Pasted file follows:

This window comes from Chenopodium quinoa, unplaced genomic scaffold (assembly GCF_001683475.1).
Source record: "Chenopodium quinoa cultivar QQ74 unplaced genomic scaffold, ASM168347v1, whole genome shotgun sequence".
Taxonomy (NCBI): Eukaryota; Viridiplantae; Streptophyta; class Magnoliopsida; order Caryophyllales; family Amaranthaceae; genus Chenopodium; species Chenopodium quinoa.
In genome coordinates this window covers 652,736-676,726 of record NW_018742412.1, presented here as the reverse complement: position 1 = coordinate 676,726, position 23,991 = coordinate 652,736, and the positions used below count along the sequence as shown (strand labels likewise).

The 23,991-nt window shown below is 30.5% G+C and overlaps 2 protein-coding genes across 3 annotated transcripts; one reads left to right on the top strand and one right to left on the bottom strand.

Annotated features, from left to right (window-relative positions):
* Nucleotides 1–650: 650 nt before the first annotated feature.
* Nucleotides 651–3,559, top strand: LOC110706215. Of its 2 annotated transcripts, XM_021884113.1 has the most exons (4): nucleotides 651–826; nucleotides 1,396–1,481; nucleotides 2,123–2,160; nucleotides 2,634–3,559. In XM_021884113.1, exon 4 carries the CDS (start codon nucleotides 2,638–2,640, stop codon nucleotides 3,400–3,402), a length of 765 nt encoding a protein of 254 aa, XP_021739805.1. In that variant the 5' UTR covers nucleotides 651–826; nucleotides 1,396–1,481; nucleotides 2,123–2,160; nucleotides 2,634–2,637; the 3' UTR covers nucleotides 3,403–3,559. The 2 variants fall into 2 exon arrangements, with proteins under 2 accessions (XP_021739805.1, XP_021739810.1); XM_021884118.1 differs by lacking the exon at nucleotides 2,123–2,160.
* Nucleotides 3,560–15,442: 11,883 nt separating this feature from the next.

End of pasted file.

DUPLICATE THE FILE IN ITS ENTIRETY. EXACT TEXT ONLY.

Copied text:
This window comes from Chenopodium quinoa, unplaced genomic scaffold (assembly GCF_001683475.1).
Source record: "Chenopodium quinoa cultivar QQ74 unplaced genomic scaffold, ASM168347v1, whole genome shotgun sequence".
Taxonomy (NCBI): Eukaryota; Viridiplantae; Streptophyta; class Magnoliopsida; order Caryophyllales; family Amaranthaceae; genus Chenopodium; species Chenopodium quinoa.
In genome coordinates this window covers 652,736-676,726 of record NW_018742412.1, presented here as the reverse complement: position 1 = coordinate 676,726, position 23,991 = coordinate 652,736, and the positions used below count along the sequence as shown (strand labels likewise).

The 23,991-nt window shown below is 30.5% G+C and overlaps 2 protein-coding genes across 3 annotated transcripts; one reads left to right on the top strand and one right to left on the bottom strand.

Annotated features, from left to right (window-relative positions):
* Nucleotides 1–650: 650 nt before the first annotated feature.
* Nucleotides 651–3,559, top strand: LOC110706215. Of its 2 annotated transcripts, XM_021884113.1 has the most exons (4): nucleotides 651–826; nucleotides 1,396–1,481; nucleotides 2,123–2,160; nucleotides 2,634–3,559. In XM_021884113.1, exon 4 carries the CDS (start codon nucleotides 2,638–2,640, stop codon nucleotides 3,400–3,402), a length of 765 nt encoding a protein of 254 aa, XP_021739805.1. In that variant the 5' UTR covers nucleotides 651–826; nucleotides 1,396–1,481; nucleotides 2,123–2,160; nucleotides 2,634–2,637; the 3' UTR covers nucleotides 3,403–3,559. The 2 variants fall into 2 exon arrangements, with proteins under 2 accessions (XP_021739805.1, XP_021739810.1); XM_021884118.1 differs by lacking the exon at nucleotides 2,123–2,160.
* Nucleotides 3,560–15,442: 11,883 nt separating this feature from the next.